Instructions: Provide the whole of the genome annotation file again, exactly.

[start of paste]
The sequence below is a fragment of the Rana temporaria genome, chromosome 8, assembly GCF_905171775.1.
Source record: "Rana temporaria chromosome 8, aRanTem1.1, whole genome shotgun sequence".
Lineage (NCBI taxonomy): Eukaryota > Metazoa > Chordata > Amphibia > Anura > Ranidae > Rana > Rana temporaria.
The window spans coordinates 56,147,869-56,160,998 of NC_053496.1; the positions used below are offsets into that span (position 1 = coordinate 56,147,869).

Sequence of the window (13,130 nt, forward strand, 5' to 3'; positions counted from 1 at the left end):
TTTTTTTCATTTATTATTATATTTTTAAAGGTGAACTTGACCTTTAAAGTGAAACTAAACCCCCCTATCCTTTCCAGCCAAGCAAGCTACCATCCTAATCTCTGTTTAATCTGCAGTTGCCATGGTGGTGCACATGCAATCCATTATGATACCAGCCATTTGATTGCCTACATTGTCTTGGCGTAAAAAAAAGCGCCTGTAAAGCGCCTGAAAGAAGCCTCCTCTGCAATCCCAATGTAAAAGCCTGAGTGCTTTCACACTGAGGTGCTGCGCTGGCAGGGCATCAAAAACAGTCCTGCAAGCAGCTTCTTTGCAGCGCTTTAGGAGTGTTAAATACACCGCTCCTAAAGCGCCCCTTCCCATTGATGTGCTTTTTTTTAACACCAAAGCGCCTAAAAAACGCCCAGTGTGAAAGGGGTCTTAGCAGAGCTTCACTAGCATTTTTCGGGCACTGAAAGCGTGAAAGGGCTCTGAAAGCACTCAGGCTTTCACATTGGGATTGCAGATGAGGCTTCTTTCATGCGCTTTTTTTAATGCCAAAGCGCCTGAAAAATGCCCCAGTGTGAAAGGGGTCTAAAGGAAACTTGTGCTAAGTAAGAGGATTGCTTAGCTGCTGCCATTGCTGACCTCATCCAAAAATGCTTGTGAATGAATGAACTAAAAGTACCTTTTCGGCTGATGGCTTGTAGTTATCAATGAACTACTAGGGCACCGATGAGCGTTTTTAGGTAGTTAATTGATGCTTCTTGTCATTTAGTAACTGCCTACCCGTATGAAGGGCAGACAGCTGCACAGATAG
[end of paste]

The sequence below is a fragment of the Rana temporaria genome, chromosome 8, assembly GCF_905171775.1.
Source record: "Rana temporaria chromosome 8, aRanTem1.1, whole genome shotgun sequence".
Lineage (NCBI taxonomy): Eukaryota > Metazoa > Chordata > Amphibia > Anura > Ranidae > Rana > Rana temporaria.
The window spans coordinates 56,147,869-56,160,998 of NC_053496.1; the positions used below are offsets into that span (position 1 = coordinate 56,147,869).

Sequence of the window (13,130 nt, forward strand, 5' to 3'; positions counted from 1 at the left end):
TTTTTTTCATTTATTATTATATTTTTAAAGGTGAACTTGACCTTTAAAGTGAAACTAAACCCCCCTATCCTTTCCAGCCAAGCAAGCTACCATCCTAATCTCTGTTTAATCTGCAGTTGCCATGGTGGTGCACATGCAATCCATTATGATACCAGCCATTTGATTGCCTACATTGTCTTGGCGTAAAAAAAAGCGCCTGTAAAGCGCCTGAAAGAAGCCTCCTCTGCAATCCCAATGTAAAAGCCTGAGTGCTTTCACACTGAGGTGCTGCGCTGGCAGGGCATCAAAAACAGTCCTGCAAGCAGCTTCTTTGCAGCGCTTTAGGAGTGTTAAATACACCGCTCCTAAAGCGCCCCTTCCCATTGATGTGCTTTTTTTTAACACCAAAGCGCCTAAAAAACGCCCAGTGTGAAAGGGGTCTTAGCAGAGCTTCACTAGCATTTTTCGGGCACTGAAAGCGTGAAAGGGCTCTGAAAGCACTCAGGCTTTCACATTGGGATTGCAGATGAGGCTTCTTTCATGCGCTTTTTTTAATGCCAAAGCGCCTGAAAAATGCCCCAGTGTGAAAGGGGTCTAAAGGAAACTTGTGCTAAGTAAGAGGATTGCTTAGCTGCTGCCATTGCTGACCTCATCCAAAAATGCTTGTGAATGAATGAACTAAAAGTACCTTTTCGGCTGATGGCTTGTAGTTATCAATGAACTACTAGGGCACCGATGAGCGTTTTTAGGTAGTTAATTGATGCTTCTTGTCATTTAGTAACTGCCTACCCGTATGAAGGGCAGACAGCTGCACAGATAG